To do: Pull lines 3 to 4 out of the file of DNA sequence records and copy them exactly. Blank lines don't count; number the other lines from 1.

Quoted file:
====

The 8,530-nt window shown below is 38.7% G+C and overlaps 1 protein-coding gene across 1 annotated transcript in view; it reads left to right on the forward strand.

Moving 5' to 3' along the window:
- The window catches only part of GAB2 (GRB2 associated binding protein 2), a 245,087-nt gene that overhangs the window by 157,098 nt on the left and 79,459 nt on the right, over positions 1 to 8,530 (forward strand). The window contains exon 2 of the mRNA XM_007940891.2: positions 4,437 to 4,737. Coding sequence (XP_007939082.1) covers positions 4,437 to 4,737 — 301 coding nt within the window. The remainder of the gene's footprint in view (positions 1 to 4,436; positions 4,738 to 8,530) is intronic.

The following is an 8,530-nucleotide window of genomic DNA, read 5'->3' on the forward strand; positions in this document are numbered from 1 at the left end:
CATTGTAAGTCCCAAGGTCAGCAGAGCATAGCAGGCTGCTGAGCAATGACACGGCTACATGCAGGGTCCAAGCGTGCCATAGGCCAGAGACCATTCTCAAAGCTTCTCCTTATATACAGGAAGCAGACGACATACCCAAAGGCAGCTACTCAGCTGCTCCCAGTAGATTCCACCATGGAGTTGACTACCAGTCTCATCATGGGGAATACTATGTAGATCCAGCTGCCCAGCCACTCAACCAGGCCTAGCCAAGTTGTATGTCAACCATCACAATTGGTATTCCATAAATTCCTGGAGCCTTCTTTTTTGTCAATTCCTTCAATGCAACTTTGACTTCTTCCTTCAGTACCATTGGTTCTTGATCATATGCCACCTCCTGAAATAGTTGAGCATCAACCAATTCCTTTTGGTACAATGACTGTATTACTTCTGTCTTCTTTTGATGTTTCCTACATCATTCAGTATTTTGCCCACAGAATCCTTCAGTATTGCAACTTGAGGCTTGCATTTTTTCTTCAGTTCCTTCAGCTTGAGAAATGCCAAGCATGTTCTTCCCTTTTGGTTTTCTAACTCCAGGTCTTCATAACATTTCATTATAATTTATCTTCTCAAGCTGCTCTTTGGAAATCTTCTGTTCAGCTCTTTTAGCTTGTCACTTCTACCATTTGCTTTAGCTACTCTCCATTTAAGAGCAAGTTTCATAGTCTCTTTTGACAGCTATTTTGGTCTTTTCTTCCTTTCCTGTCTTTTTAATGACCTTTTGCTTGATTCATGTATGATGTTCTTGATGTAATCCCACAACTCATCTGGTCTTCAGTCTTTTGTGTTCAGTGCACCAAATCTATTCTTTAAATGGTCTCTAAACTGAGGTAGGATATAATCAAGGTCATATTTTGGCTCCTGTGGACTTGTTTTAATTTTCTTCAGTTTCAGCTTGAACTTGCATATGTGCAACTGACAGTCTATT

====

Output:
- The window catches only part of GAB2 (GRB2 associated binding protein 2), a 245,087-nt gene that overhangs the window by 157,098 nt on the left and 79,459 nt on the right, over positions 1 to 8,530 (forward strand). The window contains exon 2 of the mRNA XM_007940891.2: positions 4,437 to 4,737. Coding sequence (XP_007939082.1) covers positions 4,437 to 4,737 — 301 coding nt within the window. The remainder of the gene's footprint in view (positions 1 to 4,436; positions 4,738 to 8,530) is intronic.

The following is an 8,530-nucleotide window of genomic DNA, read 5'->3' on the forward strand; positions in this document are numbered from 1 at the left end: